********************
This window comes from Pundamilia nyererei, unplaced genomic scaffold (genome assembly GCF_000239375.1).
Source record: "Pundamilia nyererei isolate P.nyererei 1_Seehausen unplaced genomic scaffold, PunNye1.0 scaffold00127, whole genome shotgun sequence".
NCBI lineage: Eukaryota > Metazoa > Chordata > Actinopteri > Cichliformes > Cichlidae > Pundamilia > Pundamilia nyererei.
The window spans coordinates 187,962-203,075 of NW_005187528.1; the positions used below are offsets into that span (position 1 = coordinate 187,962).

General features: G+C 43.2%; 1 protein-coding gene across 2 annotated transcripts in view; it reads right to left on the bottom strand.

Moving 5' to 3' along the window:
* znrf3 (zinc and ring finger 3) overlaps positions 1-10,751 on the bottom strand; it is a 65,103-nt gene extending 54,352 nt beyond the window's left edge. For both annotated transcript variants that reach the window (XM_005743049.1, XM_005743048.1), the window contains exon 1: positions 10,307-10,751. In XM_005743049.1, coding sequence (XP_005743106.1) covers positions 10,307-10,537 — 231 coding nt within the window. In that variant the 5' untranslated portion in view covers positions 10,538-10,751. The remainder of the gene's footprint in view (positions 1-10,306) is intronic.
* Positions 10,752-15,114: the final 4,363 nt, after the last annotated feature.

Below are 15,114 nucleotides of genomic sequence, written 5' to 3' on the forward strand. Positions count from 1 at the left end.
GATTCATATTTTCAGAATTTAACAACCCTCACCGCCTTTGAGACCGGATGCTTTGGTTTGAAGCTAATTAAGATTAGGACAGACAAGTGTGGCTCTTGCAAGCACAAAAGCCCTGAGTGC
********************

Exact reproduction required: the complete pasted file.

This window comes from Pundamilia nyererei, unplaced genomic scaffold (genome assembly GCF_000239375.1).
Source record: "Pundamilia nyererei isolate P.nyererei 1_Seehausen unplaced genomic scaffold, PunNye1.0 scaffold00127, whole genome shotgun sequence".
NCBI lineage: Eukaryota > Metazoa > Chordata > Actinopteri > Cichliformes > Cichlidae > Pundamilia > Pundamilia nyererei.
The window spans coordinates 187,962-203,075 of NW_005187528.1; the positions used below are offsets into that span (position 1 = coordinate 187,962).

General features: G+C 43.2%; 1 protein-coding gene across 2 annotated transcripts in view; it reads right to left on the bottom strand.

Moving 5' to 3' along the window:
* znrf3 (zinc and ring finger 3) overlaps positions 1-10,751 on the bottom strand; it is a 65,103-nt gene extending 54,352 nt beyond the window's left edge. For both annotated transcript variants that reach the window (XM_005743049.1, XM_005743048.1), the window contains exon 1: positions 10,307-10,751. In XM_005743049.1, coding sequence (XP_005743106.1) covers positions 10,307-10,537 — 231 coding nt within the window. In that variant the 5' untranslated portion in view covers positions 10,538-10,751. The remainder of the gene's footprint in view (positions 1-10,306) is intronic.
* Positions 10,752-15,114: the final 4,363 nt, after the last annotated feature.

Below are 15,114 nucleotides of genomic sequence, written 5' to 3' on the forward strand. Positions count from 1 at the left end.
GATTCATATTTTCAGAATTTAACAACCCTCACCGCCTTTGAGACCGGATGCTTTGGTTTGAAGCTAATTAAGATTAGGACAGACAAGTGTGGCTCTTGCAAGCACAAAAGCCCTGAGTGC